• action taking place before a certain time in the past
  • sometimes interchangeable with past perfect progressive
  • putting emphasis only on the fact(not the duration)

Past Perfect Progressive He had been speaking.

  • action taking place before a certain time in the past
  • sometimes interchangeable with past perfect simple
  • putting emphasis on the duration or course of an action

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Grammar and sentence structure

Simple sentenceThe basic English language sentence is called a simple sentence. It requires a subject and a verb. We ordinarily include some additonal words that explain the subject. The sentence or a part of a sentence that contains a subject and a verb and constitutes a complete thought is called an independent clause.

Complex sentence - contains an independent clause and a subordinate clause. The independent clause can function as a complete sentence. The subordinate clause also contains a subject and a verb but cannot function as an independent sentence.

Compound sentence  - A compound sentence contains two independent clauses. Two independent clauses may be joined by a comma and a conjunction, or by a semicolon, or by a colon.

sentence mode: 

declarative sentence is used to make a statement.
An interrogative sentence is used to pose a question.
An imperative sentence is used to give a command or to implore or entreat.
An exclamatory sentence is used to express astonishment or extreme emotion.

Enjambement The continuation of a sentence or phrase across a line break - as opposed to an end-stopped line. 

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Lexis and Imagery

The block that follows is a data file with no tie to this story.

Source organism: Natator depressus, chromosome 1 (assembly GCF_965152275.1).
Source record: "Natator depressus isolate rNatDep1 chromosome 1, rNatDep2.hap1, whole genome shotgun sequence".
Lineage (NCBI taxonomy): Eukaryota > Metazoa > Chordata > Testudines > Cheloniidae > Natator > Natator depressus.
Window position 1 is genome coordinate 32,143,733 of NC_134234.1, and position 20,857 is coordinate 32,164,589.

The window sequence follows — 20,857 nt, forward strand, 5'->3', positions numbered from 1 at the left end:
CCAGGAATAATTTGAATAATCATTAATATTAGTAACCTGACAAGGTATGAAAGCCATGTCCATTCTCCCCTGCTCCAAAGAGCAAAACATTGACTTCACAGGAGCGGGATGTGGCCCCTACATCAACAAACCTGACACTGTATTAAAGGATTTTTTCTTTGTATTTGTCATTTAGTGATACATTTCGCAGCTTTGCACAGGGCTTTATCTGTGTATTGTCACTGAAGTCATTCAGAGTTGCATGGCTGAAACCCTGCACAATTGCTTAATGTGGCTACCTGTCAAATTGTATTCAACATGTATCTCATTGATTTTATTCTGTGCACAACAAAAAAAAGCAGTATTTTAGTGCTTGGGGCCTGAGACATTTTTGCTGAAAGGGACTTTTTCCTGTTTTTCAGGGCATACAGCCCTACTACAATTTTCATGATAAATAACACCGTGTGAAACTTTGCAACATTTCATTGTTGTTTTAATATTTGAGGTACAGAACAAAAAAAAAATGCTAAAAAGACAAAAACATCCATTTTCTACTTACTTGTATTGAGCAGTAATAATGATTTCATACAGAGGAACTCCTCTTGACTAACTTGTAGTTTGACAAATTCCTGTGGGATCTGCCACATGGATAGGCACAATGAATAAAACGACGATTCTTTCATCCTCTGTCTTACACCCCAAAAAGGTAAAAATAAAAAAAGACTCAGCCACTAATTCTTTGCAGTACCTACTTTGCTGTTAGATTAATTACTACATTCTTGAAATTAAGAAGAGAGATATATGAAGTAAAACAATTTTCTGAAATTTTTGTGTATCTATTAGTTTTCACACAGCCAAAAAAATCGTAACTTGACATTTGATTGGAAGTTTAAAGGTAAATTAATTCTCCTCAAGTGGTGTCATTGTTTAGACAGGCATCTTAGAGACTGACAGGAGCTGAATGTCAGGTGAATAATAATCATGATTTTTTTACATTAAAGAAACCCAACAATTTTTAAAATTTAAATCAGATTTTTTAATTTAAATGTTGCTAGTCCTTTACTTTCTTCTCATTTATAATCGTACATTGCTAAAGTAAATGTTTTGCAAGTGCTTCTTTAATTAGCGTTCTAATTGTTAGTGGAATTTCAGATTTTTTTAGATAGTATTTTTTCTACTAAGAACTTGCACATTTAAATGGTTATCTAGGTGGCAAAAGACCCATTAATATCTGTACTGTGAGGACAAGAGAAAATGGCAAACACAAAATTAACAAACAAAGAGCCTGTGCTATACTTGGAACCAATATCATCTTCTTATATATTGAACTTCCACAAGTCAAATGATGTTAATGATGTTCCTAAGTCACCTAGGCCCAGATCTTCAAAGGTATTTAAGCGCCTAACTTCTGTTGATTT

The creation of images using words. Poets usually achieve this by invoking comparisons by means of metaphor or simile or other figures of speech

The explicit comparison of two objects/phenomenon/states using 'like' or 'as'


metaphor - An imaginative comparison between two actions/objects etc which is not literally applicable.

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Phonology and sound patterning

alliterationThe effect created when words with the same initial letter (usually consonants) are used in close proximity

sibilance -  producing a hissing sound like that of s/sh

The language tenchique for alliteration of the letter H is called aspirants. For instance, "His hands hung limply by his sides". The repetition of the "H" is soft and comfortable on the readers ears
plosive - A plosive alliteration is an example of like Broke and Brought. Alliteration in the br and the plosive in the B. So the sentence could be ''I accidentally BROKE what my mum BROUGHT''

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Orthography and punctuation

CommaThe appositive further explains and is equivalent to the noun or noun phrase in apposition.

Broken quotationThat remark tells the reader who is being quoted

semicolon - The basic use of the semicolon is to separate two independent clauses.

Conjunctive adverb-In the sentences below a semicolon is used to separate two independent clauses, but note that a conjunctive adverb is part of the connecting mechanism.

ColonThe colon is used in a sentence to separate an independent clause from a list.

Ellipses.... are periods. A series of three spaced periods in a sentence indicates an omission from a quoted sentence. 

exclamation mark-The exclamation mark at the end of a sentence signals surprise or astonishment.

Caesura A break in the flow of sound in a line of poetry